That Tesla Model S goes into China market would be more in the sense of brand marketing rather than any meaningful sales of a top end EV auto. However, selling Tesla Model S in China will have the following challenges to say the least: (1) even if there are enough wealthy Chinese can afford this car (equivalent BMW M5 in China sells for 1.85M RMB=US$300,000), many of them would have trouble to charge Model S at home, not even thinking about charging the car along a trip; (2) Just like iPad situation in China, since Tesla trademark has been registered by some Chinese in China, Tesla will probably face a ridiculous lawsuit challenging its brand selling in China; (3) there are so many EV copycat manufacturers in China, Chinese will soon make Tesla look like EVs (of course not at the same quality and elegance) at 1/10 of Tesla's sales price on the China market. Yet, when I talk to wealthy Chinese business people about my Tesla Model S and show them the pictures of my Model S, their eyes are wide-open with big "wow". They have never seen anything like that before. Therefore, I think that wealthy Chinese would consider Model S just like their status symbol collections of Aston Martin, Bentley, Ferrari, Lamborghini, Maserati and Rolls-Royce.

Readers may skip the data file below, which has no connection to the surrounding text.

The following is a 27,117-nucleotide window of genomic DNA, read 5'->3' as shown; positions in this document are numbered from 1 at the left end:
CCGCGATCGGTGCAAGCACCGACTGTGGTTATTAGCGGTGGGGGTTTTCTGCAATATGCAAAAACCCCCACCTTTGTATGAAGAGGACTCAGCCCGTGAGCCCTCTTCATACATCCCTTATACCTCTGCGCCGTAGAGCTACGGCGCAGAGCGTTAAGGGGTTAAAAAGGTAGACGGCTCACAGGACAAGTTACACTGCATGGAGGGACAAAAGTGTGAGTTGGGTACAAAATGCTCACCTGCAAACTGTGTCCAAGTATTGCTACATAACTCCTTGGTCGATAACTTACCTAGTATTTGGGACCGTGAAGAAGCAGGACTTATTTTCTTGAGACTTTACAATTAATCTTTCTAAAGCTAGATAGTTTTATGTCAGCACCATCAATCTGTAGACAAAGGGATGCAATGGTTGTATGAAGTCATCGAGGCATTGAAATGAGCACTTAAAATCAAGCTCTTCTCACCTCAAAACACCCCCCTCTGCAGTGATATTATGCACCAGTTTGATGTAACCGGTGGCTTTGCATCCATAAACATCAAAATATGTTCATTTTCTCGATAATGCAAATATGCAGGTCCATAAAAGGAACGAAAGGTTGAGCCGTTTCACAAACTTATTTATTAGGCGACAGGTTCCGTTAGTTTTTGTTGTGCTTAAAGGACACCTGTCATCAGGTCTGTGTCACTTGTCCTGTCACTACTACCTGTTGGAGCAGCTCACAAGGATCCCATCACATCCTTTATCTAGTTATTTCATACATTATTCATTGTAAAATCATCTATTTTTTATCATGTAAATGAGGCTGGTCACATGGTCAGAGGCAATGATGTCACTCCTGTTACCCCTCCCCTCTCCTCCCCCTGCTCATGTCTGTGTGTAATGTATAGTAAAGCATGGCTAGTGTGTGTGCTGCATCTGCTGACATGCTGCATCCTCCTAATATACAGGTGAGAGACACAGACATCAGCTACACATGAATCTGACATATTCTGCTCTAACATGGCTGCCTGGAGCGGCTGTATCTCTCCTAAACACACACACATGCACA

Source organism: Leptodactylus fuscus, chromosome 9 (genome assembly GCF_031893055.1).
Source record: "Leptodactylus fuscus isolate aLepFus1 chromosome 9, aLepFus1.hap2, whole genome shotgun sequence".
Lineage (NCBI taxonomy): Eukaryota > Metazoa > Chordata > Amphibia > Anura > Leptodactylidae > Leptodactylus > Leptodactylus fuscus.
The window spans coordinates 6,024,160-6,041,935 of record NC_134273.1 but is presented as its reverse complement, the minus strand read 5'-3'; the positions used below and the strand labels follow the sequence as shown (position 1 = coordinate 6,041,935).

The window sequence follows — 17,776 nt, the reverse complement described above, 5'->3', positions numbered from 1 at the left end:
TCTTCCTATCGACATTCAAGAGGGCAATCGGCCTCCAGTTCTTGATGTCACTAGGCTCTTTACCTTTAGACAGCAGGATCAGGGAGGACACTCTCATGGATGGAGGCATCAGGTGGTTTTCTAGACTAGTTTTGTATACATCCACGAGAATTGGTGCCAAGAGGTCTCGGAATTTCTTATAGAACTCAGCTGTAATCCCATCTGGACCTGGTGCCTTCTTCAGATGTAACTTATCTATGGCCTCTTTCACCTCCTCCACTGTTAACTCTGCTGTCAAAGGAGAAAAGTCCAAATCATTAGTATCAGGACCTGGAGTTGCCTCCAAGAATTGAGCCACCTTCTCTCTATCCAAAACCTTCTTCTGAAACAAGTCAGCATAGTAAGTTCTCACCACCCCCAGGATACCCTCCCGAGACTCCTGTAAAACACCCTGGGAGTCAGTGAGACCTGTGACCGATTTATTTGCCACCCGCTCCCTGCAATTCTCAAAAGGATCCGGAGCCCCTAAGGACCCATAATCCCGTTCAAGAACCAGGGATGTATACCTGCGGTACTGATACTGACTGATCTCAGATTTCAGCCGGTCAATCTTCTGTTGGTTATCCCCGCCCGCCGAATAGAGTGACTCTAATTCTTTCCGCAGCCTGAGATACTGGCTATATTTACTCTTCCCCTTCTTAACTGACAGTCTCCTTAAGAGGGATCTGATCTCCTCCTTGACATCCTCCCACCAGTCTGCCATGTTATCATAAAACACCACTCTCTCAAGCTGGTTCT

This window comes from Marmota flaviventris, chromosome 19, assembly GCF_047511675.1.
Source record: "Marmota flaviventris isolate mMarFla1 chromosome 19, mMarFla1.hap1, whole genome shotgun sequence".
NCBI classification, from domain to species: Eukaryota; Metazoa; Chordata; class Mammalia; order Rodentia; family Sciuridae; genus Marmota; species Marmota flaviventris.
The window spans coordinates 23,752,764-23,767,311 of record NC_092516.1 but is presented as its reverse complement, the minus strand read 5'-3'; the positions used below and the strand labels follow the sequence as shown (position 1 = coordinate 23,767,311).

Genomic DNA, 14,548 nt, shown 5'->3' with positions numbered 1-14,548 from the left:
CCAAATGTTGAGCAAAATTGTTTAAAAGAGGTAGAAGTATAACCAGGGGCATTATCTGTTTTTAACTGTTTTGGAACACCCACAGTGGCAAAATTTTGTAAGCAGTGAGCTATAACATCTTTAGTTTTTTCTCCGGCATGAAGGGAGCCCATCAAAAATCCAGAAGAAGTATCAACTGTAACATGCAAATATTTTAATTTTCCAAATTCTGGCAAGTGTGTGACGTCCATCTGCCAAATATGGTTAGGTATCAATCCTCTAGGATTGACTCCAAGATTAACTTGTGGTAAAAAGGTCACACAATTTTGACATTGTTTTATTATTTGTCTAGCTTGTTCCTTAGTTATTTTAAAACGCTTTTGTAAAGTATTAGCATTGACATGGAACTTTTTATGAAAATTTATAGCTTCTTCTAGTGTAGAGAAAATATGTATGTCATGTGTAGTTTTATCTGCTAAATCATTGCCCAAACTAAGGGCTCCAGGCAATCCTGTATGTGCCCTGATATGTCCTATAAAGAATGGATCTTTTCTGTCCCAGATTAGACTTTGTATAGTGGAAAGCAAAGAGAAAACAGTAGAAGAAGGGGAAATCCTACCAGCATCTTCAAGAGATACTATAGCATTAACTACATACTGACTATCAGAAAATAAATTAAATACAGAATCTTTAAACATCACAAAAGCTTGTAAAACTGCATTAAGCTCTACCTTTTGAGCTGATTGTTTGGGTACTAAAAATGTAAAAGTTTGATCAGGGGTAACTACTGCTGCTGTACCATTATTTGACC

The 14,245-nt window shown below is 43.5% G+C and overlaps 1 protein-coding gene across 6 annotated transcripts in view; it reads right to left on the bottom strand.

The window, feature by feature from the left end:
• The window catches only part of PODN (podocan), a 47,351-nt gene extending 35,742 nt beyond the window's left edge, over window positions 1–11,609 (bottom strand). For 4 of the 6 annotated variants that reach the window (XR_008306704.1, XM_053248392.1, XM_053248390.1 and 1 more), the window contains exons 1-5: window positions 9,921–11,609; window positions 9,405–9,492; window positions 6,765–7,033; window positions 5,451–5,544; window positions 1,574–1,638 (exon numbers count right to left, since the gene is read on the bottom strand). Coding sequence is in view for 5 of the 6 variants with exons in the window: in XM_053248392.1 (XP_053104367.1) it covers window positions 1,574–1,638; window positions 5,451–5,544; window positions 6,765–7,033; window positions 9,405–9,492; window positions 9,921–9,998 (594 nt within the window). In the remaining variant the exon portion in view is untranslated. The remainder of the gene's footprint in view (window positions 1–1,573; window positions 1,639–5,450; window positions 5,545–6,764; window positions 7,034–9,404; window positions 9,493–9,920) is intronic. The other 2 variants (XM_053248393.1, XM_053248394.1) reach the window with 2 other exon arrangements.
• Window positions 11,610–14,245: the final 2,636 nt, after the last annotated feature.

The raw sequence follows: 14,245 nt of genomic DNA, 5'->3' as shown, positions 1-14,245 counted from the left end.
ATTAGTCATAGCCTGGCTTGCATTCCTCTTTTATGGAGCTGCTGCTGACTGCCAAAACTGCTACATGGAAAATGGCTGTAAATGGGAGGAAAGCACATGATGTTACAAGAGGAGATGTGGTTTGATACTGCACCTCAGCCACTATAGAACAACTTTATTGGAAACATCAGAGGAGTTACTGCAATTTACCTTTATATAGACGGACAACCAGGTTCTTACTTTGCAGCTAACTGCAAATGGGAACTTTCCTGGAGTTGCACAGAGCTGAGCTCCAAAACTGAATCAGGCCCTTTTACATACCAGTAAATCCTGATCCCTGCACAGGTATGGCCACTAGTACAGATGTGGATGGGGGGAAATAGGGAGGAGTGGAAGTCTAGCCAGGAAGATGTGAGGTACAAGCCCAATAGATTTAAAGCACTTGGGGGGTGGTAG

Benz | 30 January, 2013

@ andrigtmiller

"My understanding with China is you have to have a Chinese automotive partner to enter their market, which makes it more complex. You cannot just enter their market alone."

That could be the main reason, and it would explain it. But do you have more info on that?

bradslee | 30 January, 2013